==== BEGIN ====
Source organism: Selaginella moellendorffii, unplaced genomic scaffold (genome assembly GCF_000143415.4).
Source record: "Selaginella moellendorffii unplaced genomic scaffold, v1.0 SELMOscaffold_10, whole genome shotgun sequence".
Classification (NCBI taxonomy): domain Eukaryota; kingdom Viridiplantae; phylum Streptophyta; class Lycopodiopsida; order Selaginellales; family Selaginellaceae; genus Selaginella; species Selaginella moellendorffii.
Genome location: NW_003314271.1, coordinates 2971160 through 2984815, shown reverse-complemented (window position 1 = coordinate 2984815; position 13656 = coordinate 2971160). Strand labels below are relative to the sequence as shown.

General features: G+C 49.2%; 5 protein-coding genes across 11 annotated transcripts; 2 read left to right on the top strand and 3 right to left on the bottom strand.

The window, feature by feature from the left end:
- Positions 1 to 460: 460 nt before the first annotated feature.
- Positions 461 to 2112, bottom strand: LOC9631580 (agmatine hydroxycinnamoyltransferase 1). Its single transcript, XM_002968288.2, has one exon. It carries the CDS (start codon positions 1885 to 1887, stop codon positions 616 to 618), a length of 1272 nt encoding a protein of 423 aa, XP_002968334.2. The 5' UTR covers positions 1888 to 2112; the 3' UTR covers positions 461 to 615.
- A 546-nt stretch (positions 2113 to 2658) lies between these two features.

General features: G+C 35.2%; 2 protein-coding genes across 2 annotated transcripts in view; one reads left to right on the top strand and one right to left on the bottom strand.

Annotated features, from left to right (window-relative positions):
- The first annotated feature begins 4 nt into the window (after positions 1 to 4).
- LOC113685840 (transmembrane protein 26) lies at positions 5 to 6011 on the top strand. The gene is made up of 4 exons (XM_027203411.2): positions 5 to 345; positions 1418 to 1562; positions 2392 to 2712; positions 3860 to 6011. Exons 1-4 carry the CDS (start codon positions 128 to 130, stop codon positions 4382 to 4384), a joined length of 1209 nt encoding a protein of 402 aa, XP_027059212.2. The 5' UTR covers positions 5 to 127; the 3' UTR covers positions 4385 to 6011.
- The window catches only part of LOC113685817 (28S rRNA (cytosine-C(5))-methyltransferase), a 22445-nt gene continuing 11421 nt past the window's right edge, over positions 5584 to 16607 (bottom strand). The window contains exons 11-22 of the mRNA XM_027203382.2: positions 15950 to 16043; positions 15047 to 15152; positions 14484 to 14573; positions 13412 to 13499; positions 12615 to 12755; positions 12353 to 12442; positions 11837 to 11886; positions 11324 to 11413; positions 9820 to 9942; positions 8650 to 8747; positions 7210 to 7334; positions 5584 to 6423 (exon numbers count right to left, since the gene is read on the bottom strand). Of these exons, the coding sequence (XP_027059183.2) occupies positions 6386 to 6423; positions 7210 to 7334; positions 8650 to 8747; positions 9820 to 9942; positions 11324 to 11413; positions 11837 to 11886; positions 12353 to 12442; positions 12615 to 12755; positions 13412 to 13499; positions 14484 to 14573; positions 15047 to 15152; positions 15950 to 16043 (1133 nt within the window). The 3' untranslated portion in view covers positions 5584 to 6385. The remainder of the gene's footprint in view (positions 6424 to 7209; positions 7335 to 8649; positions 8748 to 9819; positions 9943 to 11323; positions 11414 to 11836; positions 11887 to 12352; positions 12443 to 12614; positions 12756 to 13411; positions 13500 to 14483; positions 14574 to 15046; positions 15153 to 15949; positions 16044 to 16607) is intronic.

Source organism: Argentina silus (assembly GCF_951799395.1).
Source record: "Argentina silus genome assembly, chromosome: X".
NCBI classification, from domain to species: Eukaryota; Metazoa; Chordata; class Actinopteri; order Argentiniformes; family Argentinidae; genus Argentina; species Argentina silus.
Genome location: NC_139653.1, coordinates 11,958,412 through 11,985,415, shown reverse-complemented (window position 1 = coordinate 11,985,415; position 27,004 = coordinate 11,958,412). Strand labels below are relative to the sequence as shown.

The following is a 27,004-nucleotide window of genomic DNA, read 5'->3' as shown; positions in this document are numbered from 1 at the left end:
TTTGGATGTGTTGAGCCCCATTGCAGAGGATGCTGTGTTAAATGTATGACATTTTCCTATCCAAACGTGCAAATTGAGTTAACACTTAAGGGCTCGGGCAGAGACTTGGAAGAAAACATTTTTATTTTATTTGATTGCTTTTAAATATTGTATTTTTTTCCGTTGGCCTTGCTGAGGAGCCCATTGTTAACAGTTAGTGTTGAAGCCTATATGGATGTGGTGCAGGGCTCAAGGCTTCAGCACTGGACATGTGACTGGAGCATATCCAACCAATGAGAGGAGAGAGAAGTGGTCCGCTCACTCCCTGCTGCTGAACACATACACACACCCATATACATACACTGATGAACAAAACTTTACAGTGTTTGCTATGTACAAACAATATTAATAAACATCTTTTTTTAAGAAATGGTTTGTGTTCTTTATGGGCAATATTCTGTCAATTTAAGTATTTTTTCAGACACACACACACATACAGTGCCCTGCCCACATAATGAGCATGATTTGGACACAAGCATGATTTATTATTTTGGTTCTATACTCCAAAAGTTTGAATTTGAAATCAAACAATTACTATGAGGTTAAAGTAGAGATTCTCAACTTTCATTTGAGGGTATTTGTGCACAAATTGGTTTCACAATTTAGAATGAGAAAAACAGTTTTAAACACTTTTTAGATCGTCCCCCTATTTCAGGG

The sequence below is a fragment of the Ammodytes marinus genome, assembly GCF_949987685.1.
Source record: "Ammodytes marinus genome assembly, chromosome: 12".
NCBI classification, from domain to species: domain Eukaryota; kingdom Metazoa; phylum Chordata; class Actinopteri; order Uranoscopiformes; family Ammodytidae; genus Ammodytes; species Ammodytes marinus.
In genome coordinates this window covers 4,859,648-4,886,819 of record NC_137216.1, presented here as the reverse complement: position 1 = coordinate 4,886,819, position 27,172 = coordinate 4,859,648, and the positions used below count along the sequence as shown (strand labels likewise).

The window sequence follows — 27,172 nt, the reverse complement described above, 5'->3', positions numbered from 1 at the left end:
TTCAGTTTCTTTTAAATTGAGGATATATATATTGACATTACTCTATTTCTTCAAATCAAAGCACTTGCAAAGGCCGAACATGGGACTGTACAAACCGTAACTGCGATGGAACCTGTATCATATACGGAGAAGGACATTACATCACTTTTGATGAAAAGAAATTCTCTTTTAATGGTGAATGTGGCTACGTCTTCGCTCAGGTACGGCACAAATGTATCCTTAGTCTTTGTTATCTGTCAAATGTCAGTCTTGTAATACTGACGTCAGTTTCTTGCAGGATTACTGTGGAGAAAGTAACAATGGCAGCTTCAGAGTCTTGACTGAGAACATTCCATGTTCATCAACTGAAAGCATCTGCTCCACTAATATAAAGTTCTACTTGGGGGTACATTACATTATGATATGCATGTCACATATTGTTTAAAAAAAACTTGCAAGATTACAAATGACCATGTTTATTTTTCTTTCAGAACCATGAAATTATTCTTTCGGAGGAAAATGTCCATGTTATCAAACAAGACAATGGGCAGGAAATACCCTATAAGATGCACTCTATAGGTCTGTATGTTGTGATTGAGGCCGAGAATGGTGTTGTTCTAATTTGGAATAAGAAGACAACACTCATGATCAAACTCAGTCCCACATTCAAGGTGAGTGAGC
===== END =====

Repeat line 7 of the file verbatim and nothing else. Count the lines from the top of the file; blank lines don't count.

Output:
- Positions 1 to 460: 460 nt before the first annotated feature.